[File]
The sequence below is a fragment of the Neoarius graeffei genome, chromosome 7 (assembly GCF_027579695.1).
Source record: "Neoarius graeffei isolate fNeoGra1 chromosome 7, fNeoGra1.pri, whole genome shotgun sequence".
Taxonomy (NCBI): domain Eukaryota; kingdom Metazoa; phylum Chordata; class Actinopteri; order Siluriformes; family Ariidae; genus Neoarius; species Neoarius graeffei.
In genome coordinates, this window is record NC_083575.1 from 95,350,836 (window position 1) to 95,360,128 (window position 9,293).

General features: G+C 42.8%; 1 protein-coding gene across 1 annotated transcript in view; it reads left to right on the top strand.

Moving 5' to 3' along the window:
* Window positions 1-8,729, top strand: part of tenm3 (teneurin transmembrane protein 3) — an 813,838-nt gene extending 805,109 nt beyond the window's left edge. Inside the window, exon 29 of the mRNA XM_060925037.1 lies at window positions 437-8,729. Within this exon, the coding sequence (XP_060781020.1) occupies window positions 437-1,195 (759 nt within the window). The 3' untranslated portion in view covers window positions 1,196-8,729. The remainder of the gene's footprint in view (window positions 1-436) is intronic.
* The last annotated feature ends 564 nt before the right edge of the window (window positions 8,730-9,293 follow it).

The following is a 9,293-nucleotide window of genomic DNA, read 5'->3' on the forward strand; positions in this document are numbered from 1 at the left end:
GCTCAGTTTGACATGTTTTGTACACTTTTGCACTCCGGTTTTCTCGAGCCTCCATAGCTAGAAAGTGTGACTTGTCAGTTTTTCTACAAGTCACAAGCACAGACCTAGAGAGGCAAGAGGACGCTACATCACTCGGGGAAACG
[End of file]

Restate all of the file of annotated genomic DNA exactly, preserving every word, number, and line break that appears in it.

The sequence below is a fragment of the Neoarius graeffei genome, chromosome 7 (assembly GCF_027579695.1).
Source record: "Neoarius graeffei isolate fNeoGra1 chromosome 7, fNeoGra1.pri, whole genome shotgun sequence".
Taxonomy (NCBI): domain Eukaryota; kingdom Metazoa; phylum Chordata; class Actinopteri; order Siluriformes; family Ariidae; genus Neoarius; species Neoarius graeffei.
In genome coordinates, this window is record NC_083575.1 from 95,350,836 (window position 1) to 95,360,128 (window position 9,293).

General features: G+C 42.8%; 1 protein-coding gene across 1 annotated transcript in view; it reads left to right on the top strand.

Moving 5' to 3' along the window:
* Window positions 1-8,729, top strand: part of tenm3 (teneurin transmembrane protein 3) — an 813,838-nt gene extending 805,109 nt beyond the window's left edge. Inside the window, exon 29 of the mRNA XM_060925037.1 lies at window positions 437-8,729. Within this exon, the coding sequence (XP_060781020.1) occupies window positions 437-1,195 (759 nt within the window). The 3' untranslated portion in view covers window positions 1,196-8,729. The remainder of the gene's footprint in view (window positions 1-436) is intronic.
* The last annotated feature ends 564 nt before the right edge of the window (window positions 8,730-9,293 follow it).

The following is a 9,293-nucleotide window of genomic DNA, read 5'->3' on the forward strand; positions in this document are numbered from 1 at the left end:
GCTCAGTTTGACATGTTTTGTACACTTTTGCACTCCGGTTTTCTCGAGCCTCCATAGCTAGAAAGTGTGACTTGTCAGTTTTTCTACAAGTCACAAGCACAGACCTAGAGAGGCAAGAGGACGCTACATCACTCGGGGAAACG